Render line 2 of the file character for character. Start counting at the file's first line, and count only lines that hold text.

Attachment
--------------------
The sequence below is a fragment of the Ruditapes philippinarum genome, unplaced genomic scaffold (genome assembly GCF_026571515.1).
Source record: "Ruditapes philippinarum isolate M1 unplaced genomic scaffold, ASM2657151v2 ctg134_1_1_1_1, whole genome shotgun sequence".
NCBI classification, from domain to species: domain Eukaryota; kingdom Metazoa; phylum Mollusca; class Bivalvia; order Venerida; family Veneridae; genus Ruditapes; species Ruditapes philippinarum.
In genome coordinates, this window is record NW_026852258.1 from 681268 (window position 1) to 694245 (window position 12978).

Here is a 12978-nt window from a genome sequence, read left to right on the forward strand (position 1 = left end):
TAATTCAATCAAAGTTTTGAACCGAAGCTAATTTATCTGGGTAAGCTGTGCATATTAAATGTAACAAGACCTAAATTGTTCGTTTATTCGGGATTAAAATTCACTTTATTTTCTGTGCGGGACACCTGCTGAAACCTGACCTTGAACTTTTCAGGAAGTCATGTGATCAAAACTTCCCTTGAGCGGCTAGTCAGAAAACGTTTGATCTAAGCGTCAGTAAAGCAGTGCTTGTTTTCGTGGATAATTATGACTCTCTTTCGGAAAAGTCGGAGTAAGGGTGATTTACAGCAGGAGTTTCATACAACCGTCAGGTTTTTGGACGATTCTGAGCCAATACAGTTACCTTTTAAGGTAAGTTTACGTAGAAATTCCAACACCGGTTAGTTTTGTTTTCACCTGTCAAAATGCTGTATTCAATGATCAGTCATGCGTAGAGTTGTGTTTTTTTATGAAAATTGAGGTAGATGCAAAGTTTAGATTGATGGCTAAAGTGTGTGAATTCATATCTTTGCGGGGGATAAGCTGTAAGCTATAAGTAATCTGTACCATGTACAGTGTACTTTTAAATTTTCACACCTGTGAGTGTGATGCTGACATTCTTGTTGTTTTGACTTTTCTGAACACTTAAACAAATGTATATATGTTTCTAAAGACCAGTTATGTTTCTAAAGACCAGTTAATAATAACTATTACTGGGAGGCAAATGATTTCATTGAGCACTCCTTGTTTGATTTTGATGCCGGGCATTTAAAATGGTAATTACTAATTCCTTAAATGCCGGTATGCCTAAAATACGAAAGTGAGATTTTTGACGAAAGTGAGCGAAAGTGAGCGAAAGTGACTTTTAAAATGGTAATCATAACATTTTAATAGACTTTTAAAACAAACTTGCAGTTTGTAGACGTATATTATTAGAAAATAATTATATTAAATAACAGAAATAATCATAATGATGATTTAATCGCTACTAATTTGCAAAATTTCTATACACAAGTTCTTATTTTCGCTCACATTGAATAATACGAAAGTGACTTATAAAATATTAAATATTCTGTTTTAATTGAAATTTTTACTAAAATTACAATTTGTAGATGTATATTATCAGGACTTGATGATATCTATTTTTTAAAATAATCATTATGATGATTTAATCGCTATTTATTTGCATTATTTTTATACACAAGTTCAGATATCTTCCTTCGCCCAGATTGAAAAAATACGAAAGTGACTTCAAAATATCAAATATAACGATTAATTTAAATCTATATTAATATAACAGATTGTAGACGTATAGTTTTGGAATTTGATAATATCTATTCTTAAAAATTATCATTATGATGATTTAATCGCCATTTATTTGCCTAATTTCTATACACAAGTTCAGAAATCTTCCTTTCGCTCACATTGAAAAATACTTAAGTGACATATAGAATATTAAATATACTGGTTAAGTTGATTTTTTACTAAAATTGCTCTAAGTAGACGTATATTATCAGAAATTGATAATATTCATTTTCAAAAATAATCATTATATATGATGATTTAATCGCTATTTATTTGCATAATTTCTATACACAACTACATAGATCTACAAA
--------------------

Source record: "Ruditapes philippinarum isolate M1 unplaced genomic scaffold, ASM2657151v2 ctg134_1_1_1_1, whole genome shotgun sequence".